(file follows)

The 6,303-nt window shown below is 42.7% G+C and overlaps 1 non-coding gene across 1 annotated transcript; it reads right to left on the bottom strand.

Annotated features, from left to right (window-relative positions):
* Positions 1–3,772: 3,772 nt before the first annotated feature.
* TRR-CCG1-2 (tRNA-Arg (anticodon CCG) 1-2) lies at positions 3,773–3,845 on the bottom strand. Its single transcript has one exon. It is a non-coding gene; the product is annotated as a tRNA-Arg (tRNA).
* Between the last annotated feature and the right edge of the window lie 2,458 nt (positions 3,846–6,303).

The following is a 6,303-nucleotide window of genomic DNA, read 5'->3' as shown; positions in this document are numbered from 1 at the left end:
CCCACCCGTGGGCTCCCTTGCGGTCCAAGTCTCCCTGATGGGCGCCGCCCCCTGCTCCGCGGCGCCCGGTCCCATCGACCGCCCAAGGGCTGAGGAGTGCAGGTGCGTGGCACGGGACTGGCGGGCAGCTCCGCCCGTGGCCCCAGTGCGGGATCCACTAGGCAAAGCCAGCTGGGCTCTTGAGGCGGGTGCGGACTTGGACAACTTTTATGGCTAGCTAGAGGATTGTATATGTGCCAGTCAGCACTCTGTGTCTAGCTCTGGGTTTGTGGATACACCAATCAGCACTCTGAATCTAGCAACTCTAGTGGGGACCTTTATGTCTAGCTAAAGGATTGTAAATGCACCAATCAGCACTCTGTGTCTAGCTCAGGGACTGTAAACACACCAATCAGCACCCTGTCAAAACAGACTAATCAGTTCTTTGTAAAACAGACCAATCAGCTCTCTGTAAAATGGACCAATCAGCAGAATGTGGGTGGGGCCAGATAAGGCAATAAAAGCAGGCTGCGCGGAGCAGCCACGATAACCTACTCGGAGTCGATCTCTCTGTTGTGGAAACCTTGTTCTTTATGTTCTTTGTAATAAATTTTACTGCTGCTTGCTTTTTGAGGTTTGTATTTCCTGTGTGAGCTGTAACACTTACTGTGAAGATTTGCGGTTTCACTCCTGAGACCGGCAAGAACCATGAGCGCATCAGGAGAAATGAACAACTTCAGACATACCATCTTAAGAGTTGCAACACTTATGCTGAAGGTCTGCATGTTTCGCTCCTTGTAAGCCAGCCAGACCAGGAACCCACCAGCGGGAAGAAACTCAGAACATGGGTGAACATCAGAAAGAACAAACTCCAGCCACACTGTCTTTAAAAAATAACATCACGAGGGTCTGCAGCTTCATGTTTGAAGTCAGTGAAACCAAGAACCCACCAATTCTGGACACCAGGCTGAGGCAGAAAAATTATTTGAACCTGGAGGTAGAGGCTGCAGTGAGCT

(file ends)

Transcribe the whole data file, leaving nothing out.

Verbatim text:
The 6,303-nt window shown below is 42.7% G+C and overlaps 1 non-coding gene across 1 annotated transcript; it reads right to left on the bottom strand.

Annotated features, from left to right (window-relative positions):
* Positions 1–3,772: 3,772 nt before the first annotated feature.
* TRR-CCG1-2 (tRNA-Arg (anticodon CCG) 1-2) lies at positions 3,773–3,845 on the bottom strand. Its single transcript has one exon. It is a non-coding gene; the product is annotated as a tRNA-Arg (tRNA).
* Between the last annotated feature and the right edge of the window lie 2,458 nt (positions 3,846–6,303).

The following is a 6,303-nucleotide window of genomic DNA, read 5'->3' as shown; positions in this document are numbered from 1 at the left end:
CCCACCCGTGGGCTCCCTTGCGGTCCAAGTCTCCCTGATGGGCGCCGCCCCCTGCTCCGCGGCGCCCGGTCCCATCGACCGCCCAAGGGCTGAGGAGTGCAGGTGCGTGGCACGGGACTGGCGGGCAGCTCCGCCCGTGGCCCCAGTGCGGGATCCACTAGGCAAAGCCAGCTGGGCTCTTGAGGCGGGTGCGGACTTGGACAACTTTTATGGCTAGCTAGAGGATTGTATATGTGCCAGTCAGCACTCTGTGTCTAGCTCTGGGTTTGTGGATACACCAATCAGCACTCTGAATCTAGCAACTCTAGTGGGGACCTTTATGTCTAGCTAAAGGATTGTAAATGCACCAATCAGCACTCTGTGTCTAGCTCAGGGACTGTAAACACACCAATCAGCACCCTGTCAAAACAGACTAATCAGTTCTTTGTAAAACAGACCAATCAGCTCTCTGTAAAATGGACCAATCAGCAGAATGTGGGTGGGGCCAGATAAGGCAATAAAAGCAGGCTGCGCGGAGCAGCCACGATAACCTACTCGGAGTCGATCTCTCTGTTGTGGAAACCTTGTTCTTTATGTTCTTTGTAATAAATTTTACTGCTGCTTGCTTTTTGAGGTTTGTATTTCCTGTGTGAGCTGTAACACTTACTGTGAAGATTTGCGGTTTCACTCCTGAGACCGGCAAGAACCATGAGCGCATCAGGAGAAATGAACAACTTCAGACATACCATCTTAAGAGTTGCAACACTTATGCTGAAGGTCTGCATGTTTCGCTCCTTGTAAGCCAGCCAGACCAGGAACCCACCAGCGGGAAGAAACTCAGAACATGGGTGAACATCAGAAAGAACAAACTCCAGCCACACTGTCTTTAAAAAATAACATCACGAGGGTCTGCAGCTTCATGTTTGAAGTCAGTGAAACCAAGAACCCACCAATTCTGGACACCAGGCTGAGGCAGAAAAATTATTTGAACCTGGAGGTAGAGGCTGCAGTGAGCT